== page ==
She discovered the sport through competitive swimming, however. 

“I was on the swim team when I was little and when I was waiting for my parents to pick me up for practice, I saw a pamphlet for a local triathlon and asked my parents if I could do it,” Brophy said. “After I did that, I liked it and joined a club team in Des Moines, Iowa, and started racing for them nationally.” 

Brophy’s love for the sport influenced her to reach out to the BHSU team. 

“I was ahead of the game, and I reached out to most of the coaches right when I was able to,” Brophy said.

While the location in Spearfish influenced Brophy’s decision to choose BHSU as her college, it was also the team dynamic that stood out to her. 

“I really liked the coach and the girls on the team,” Brophy said. “We are all really close and we all get along with no issues.”

This team’s bond keeps each triathlete motivated, especially during the team’s demanding practices. Brophy mentions that it is this aspect of the sport she loves even more than the events. 

“Honestly my favorite part is when we’re done with the workout you think in your head, ‘wow that was hard,’ but it really wasn’t because you have your whole team with you,” Brophy said. 

Even during the races, however, the teammates rely on each other for positive encouragement to finish the race.

“My teammate, Sydney [], is faster than me on the run and I am faster than her on the bike,” Teeslink said. “So, if I pass her on the draft pack I yell, ‘hey I know you can do it.’ And it is the same for her on the run.”

The triathlon team faces a demanding practice schedule, which entails 20 hours of practice each week, not including personal work outs, and the races are just as intense. With such a toll on the body, mental fortitude is important to push through, and the teammates are there for each other in all aspects of competing.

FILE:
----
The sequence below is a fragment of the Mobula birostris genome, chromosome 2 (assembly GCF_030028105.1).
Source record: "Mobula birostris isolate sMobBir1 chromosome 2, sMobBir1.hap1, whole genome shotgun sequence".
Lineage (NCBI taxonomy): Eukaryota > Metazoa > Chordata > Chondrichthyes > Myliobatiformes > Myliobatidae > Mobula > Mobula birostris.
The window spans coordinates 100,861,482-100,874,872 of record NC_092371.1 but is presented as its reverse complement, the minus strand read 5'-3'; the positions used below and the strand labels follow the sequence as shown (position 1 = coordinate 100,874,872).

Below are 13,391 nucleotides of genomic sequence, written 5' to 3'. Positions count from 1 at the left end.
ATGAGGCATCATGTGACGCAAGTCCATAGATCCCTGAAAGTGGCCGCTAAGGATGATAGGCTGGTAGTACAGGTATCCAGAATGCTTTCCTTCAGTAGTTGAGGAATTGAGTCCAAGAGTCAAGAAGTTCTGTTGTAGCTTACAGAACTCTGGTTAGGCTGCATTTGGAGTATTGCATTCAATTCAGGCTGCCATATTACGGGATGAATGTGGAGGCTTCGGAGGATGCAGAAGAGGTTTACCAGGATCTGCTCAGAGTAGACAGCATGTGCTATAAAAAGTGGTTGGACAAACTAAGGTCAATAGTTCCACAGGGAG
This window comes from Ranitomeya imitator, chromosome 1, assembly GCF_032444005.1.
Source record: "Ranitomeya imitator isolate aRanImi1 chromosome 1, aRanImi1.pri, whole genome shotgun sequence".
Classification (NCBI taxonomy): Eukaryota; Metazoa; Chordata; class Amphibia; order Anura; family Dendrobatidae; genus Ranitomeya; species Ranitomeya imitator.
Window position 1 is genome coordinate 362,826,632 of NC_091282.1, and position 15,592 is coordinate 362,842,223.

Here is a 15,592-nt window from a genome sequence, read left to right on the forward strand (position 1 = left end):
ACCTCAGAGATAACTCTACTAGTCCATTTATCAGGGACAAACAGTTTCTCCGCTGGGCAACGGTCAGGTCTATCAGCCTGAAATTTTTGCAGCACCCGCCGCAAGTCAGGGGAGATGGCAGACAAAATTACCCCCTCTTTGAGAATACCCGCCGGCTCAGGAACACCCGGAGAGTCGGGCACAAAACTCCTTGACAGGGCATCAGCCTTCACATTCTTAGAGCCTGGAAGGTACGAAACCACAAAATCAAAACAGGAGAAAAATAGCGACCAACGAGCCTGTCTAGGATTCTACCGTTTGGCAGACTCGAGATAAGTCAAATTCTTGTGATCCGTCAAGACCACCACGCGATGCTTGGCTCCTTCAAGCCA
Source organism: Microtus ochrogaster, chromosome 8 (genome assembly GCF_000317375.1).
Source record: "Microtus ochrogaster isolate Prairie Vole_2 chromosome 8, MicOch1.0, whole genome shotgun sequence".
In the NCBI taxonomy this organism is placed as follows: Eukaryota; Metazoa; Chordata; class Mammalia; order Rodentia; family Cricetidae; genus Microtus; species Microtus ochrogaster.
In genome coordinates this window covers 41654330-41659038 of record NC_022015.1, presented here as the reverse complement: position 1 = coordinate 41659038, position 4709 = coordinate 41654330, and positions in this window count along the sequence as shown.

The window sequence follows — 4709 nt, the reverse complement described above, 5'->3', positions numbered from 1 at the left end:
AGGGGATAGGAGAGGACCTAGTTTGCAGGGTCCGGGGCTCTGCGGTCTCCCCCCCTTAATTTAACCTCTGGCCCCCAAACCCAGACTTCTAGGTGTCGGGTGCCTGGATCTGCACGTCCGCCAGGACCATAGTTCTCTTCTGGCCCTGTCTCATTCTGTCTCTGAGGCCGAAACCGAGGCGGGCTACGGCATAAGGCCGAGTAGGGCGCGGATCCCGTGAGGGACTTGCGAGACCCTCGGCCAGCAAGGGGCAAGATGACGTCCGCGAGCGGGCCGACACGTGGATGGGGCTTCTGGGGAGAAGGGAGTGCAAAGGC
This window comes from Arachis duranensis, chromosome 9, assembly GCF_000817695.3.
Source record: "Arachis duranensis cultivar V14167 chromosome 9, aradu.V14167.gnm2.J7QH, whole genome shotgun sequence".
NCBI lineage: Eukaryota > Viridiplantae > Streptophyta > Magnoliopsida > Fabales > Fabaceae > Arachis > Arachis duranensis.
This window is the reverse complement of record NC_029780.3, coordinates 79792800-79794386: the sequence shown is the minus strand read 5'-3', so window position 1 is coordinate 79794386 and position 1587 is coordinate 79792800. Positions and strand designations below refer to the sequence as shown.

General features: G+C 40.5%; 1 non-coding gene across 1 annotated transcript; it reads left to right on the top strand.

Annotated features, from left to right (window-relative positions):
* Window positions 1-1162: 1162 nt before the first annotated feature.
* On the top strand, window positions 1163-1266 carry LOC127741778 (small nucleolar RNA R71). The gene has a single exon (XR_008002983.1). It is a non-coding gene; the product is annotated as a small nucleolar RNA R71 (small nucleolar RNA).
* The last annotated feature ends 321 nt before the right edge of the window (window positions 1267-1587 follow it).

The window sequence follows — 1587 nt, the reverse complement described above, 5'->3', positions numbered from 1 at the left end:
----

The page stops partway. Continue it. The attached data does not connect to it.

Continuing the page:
“When you do a sport where you’re going absolutely as hard as you can it takes a lot,” said Lilja McKendry, a senior BHSU triathlete. “The race itself is one thing; we train for an hour three times a day. On top of that, everybody is doing 15 to 18 credits, and a lot of us have jobs, and have relationships.”

Due to her experience on the team, McKendry offers leadership to her younger teammates and purposely attempts to keep them grounded mentally.

“When stepping into a leadership position it starts with being the person to step-up and encourage your teammates extra,” McKendry said. “It’s just doing the little things here and there to show that you care for the group.”

Teeslink agrees that leadership from older teammates is key part of advancing as a team.

 “I feel like even if you know you can do something, seeing something or hearing something from an upperclassman makes you feel like you could do it more,” Teeslink said. 

Knowing they are all going through the same difficulties helps the strengthen the team’s bond.

 “The team is really close because we all understand how hard it is to juggle everything,” McKendry said. “And doing all of that while doing arguably one of the hardest sports in the NCAA.”


About the Contributor
Brianna Amaral
Brianna Amaral, Photographer & Reporter